Tititl Ceremony, a dance tradition tracing back to ancient mesoamerica, hosted by Tia Chucha’s Centro Cultural and Kapulli Xochiyaoyotl at the Sun Valley Recreational Center in the San Fernando Valley, California, February 2, 2020. Photo by Giovanni Solis
The day I decided that writing was what I wanted to do I was working as a millwright, maintaining the engines of an overhead crane above four electric furnaces at a Bethlehem Steel mill. I had on a scuffed hard hat, greasy uniform, tool belt, and steel-toed shoes. It was a substantial job. I should’ve been content. Instead, I felt as if my poems and stories were being drained out of me with every pouring of melted steel, every searing blast, every pounding forge. Sorrow came in waves. It struck me that if I didn’t do something about this writing thing soon, I never would. The year was 1978. I was twenty-four. To stay out of the trouble I was frequently in during my youth, I had turned to industry and construction. I learned skills like pipe fitting, rigging, mechanics, welding, and framing houses and warehouses. This was the right thing. But, newly separated from my wife and two babies, I was alone, afraid, unsure, drinking too much. I felt this was my last chance at bringing out what ached inside, before it became a rotting, dead thing I’d carry around.
My own family and most of my friends thought I was nuts. A writer? Who writes? What kind of life is that? You should be happy just getting a regular paycheck. The first thing I did was take night classes at East Los Angeles College: creative writing, journalism, and speech. During the day, to bring in money, I worked as a framing carpenter and later as a mechanic/welder.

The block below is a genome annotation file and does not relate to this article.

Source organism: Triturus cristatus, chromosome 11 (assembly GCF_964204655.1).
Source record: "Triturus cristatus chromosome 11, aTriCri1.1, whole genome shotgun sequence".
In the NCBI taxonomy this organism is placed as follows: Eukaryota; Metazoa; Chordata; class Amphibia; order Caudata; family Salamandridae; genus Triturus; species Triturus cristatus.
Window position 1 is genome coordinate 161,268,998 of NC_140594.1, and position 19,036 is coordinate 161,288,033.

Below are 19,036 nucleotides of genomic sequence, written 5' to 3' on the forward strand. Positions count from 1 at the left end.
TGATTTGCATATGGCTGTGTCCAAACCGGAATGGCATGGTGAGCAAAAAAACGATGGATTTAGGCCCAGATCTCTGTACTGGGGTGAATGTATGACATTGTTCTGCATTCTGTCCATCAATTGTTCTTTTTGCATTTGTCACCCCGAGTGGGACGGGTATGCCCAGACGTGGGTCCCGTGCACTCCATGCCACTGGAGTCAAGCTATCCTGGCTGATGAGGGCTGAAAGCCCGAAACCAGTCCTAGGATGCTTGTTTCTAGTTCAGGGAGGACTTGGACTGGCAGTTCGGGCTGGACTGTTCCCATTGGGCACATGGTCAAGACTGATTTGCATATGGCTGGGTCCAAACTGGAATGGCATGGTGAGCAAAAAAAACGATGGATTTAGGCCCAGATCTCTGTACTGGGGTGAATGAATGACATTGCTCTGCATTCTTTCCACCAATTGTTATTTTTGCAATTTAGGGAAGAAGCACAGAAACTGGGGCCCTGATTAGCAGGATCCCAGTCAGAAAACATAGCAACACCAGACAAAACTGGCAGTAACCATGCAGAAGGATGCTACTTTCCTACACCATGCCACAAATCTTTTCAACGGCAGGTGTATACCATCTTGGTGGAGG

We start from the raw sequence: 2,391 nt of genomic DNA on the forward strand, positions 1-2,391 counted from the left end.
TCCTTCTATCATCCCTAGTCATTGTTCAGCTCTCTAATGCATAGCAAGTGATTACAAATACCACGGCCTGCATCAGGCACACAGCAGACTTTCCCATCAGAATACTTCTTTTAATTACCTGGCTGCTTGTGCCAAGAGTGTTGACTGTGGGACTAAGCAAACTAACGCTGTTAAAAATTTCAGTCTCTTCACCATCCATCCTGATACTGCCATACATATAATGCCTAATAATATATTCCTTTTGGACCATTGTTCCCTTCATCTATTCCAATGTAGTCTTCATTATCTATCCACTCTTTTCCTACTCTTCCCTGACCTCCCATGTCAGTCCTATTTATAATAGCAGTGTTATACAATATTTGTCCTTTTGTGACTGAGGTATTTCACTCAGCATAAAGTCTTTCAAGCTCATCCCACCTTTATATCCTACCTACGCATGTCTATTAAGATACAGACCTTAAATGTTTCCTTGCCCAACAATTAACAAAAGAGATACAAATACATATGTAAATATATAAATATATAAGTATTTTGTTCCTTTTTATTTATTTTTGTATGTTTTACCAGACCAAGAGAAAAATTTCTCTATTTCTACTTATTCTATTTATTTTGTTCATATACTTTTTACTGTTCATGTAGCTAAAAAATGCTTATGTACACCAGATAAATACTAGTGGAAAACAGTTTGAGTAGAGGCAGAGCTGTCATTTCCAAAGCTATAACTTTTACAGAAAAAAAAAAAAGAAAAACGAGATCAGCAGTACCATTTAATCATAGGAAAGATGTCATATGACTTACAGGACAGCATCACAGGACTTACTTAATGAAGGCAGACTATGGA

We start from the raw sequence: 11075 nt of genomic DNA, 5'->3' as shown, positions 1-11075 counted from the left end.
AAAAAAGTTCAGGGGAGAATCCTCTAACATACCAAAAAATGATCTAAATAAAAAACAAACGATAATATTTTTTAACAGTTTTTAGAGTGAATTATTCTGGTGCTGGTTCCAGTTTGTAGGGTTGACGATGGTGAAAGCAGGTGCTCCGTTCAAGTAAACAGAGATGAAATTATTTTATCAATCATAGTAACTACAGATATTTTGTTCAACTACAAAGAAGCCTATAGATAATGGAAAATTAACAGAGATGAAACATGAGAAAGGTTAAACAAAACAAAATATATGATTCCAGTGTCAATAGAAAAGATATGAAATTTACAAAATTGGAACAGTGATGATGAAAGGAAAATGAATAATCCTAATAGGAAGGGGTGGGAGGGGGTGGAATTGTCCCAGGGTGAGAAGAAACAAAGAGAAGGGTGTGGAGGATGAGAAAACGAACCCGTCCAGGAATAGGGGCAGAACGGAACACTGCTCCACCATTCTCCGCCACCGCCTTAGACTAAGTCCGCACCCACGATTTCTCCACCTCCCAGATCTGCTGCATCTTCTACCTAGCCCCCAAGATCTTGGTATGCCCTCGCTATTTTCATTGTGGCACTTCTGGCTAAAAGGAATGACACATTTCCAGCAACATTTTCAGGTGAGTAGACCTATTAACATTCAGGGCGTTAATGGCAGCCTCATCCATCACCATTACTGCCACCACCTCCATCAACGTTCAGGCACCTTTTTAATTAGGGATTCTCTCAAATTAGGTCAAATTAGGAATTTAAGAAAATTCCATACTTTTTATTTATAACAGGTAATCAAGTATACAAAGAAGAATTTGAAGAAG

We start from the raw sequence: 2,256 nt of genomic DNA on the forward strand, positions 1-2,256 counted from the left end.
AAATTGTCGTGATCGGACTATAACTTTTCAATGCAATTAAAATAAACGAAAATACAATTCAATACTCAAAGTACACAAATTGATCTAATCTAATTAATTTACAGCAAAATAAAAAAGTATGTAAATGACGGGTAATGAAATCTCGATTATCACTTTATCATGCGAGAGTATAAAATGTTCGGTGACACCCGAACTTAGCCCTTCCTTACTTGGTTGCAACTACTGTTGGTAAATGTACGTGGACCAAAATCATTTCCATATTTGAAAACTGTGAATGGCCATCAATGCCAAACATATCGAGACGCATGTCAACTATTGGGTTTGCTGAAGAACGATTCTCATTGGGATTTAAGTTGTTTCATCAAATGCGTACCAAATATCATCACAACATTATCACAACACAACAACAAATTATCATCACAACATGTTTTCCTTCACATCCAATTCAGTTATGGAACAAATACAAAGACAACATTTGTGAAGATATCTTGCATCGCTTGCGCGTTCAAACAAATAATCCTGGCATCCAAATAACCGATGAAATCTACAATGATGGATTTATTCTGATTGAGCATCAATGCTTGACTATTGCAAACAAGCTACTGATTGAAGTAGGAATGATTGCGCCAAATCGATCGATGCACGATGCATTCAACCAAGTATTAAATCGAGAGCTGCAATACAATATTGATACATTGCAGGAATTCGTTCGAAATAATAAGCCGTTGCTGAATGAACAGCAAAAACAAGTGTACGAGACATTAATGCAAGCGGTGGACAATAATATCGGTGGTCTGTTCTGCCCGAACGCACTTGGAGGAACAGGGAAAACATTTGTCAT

Then in 1980 I gambled even that away and walked into the Boyle Heights offices of Eastern Group Publications, on Soto Street near Brooklyn Avenue (now Cesar Chavez Avenue). They published seven weekly East LA newspapers, including the Eastside Sun and the Mexican-American Sun. They agreed to allow me to write news and a boxing column and take photos. That summer, the African-American journalists and publishers Robert Maynard and his wife Nancy Hicks accepted me for their eleven-week Summer Program for Minority Journalists at the University of California, Berkeley. That got me my first daily newspaper job, at the San Bernardino Sun, when the city had the second highest homicide rate in the country. I saw far too many dead bodies from murders, suicides, drug overdoses, car accidents, and natural disasters. I also freelanced articles on indigenous and campesino uprisings in Mexico, including takeovers of land and government buildings. And I was in Nicaragua and Honduras during the Contra War—at one point, Contra rebels shot at me with high-powered rifles, and they twice deployed US ordnance bombs in my direction. Somehow I emerged unscathed. I did radio reporting and editing at KPFK-FM (Pacifica Radio) and California Public Radio. I also managed to write poetry and short stories. I took part in the Los Angeles Latino Writers Association Barrio Writers Workshops and reading series and magazine, ChismeArte.
I had a few setbacks: After my first marriage ended, I went to live with my parents for a few days. That’s when I found out the murals I had painted as a teen, and had stashed in the garage, had been thrown away, along with my early writings, which I had carefully stacked in a grocery bag. My mother thought these pursuits were a waste of time. A facilitator in a writer’s workshop around that time turned to me and said something like, “Man, you can’t write for beans!” He was right. But none of this stopped me.